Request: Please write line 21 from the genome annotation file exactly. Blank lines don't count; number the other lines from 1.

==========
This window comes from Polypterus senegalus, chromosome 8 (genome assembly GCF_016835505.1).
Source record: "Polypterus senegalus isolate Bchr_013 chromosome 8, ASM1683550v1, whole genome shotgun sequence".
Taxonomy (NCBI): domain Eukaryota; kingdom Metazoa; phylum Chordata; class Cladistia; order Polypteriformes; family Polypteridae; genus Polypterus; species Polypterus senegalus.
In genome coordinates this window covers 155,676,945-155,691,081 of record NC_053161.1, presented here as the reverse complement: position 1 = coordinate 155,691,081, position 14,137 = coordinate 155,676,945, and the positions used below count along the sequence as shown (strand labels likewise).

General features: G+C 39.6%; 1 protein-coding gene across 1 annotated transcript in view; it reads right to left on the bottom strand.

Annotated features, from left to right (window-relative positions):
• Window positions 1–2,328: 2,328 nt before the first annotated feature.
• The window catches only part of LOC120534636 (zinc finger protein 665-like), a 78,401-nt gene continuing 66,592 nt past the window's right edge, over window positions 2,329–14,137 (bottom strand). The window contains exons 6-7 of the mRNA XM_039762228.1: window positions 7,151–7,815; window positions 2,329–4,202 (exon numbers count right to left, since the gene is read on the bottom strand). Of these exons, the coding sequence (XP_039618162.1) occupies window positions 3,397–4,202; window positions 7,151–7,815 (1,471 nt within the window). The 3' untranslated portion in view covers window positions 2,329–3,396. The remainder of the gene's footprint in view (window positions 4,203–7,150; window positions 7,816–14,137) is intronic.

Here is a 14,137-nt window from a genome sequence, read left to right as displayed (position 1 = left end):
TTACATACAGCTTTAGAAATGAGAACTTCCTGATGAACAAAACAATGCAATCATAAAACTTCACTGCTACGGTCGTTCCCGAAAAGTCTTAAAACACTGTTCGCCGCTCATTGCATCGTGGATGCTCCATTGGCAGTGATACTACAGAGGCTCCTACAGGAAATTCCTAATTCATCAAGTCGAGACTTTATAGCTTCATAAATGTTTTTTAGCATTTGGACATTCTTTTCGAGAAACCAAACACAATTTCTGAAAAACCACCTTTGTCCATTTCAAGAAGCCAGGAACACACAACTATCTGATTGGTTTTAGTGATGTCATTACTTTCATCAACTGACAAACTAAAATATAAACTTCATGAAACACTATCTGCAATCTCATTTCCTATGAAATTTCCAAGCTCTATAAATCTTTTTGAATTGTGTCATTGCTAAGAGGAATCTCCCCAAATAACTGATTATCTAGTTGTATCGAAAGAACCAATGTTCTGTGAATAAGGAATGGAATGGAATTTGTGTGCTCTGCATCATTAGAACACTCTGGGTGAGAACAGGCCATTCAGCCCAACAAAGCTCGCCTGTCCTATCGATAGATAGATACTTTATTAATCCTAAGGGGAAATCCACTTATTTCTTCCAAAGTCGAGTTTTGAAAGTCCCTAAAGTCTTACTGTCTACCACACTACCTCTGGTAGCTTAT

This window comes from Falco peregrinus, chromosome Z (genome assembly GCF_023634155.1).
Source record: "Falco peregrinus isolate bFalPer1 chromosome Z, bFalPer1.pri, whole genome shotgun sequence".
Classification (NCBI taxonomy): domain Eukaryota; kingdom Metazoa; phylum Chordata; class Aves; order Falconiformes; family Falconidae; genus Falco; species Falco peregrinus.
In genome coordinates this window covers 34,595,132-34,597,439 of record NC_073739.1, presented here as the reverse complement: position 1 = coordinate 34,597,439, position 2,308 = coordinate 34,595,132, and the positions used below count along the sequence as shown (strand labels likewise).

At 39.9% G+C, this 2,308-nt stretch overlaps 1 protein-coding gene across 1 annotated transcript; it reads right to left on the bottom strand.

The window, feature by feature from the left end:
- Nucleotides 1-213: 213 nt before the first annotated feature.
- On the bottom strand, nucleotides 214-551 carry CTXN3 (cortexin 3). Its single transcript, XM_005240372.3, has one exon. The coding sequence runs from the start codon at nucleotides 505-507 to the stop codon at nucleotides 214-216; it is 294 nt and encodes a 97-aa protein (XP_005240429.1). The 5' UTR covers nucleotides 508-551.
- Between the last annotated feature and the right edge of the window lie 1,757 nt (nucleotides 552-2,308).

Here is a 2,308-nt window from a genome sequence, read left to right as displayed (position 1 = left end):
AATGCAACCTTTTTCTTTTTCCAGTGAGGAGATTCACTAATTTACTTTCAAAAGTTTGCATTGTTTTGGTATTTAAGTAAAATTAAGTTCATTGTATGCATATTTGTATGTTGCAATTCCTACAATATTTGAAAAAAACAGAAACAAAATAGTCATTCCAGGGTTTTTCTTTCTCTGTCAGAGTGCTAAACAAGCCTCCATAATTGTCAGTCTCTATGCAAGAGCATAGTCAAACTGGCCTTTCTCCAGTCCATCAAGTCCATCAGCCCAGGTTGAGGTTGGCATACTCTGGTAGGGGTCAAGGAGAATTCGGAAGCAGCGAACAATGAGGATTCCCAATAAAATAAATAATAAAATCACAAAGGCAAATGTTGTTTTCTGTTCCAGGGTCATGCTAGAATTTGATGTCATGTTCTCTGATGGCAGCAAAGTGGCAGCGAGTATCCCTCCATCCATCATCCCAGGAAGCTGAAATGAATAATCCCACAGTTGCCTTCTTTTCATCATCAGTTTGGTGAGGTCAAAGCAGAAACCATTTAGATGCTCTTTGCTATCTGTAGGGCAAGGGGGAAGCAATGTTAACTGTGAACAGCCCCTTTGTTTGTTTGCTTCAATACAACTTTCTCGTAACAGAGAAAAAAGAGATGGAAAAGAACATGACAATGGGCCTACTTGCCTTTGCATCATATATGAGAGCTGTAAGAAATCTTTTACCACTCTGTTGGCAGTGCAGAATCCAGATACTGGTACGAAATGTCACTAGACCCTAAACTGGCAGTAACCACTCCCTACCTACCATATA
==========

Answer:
AATGCAACCTTTTTCTTTTTCCAGTGAGGAGATTCACTAATTTACTTTCAAAAGTTTGCATTGTTTTGGTATTTAAGTAAAATTAAGTTCATTGTATGCATATTTGTATGTTGCAATTCCTACAATATTTGAAAAAAACAGAAACAAAATAGTCATTCCAGGGTTTTTCTTTCTCTGTCAGAGTGCTAAACAAGCCTCCATAATTGTCAGTCTCTATGCAAGAGCATAGTCAAACTGGCCTTTCTCCAGTCCATCAAGTCCATCAGCCCAGGTTGAGGTTGGCATACTCTGGTAGGGGTCAAGGAGAATTCGGAAGCAGCGAACAATGAGGATTCCCAATAAAATAAATAATAAAATCACAAAGGCAAATGTTGTTTTCTGTTCCAGGGTCATGCTAGAATTTGATGTCATGTTCTCTGATGGCAGCAAAGTGGCAGCGAGTATCCCTCCATCCATCATCCCAGGAAGCTGAAATGAATAATCCCACAGTTGCCTTCTTTTCATCATCAGTTTGGTGAGGTCAAAGCAGAAACCATTTAGATGCTCTTTGCTATCTGTAGGGCAAGGGGGAAGCAATGTTAACTGTGAACAGCCCCTTTGTTTGTTTGCTTCAATACAACTTTCTCGTAACAGAGAAAAAAGAGATGGAAAAGAACATGACAATGGGCCTACTTGCCTTTGCATCATATATGAGAGCTGTAAGAAATCTTTTACCACTCTGTTGGCAGTGCAGAATCCAGATACTGGTACGAAATGTCACTAGACCCTAAACTGGCAGTAACCACTCCCTACCTACCATATA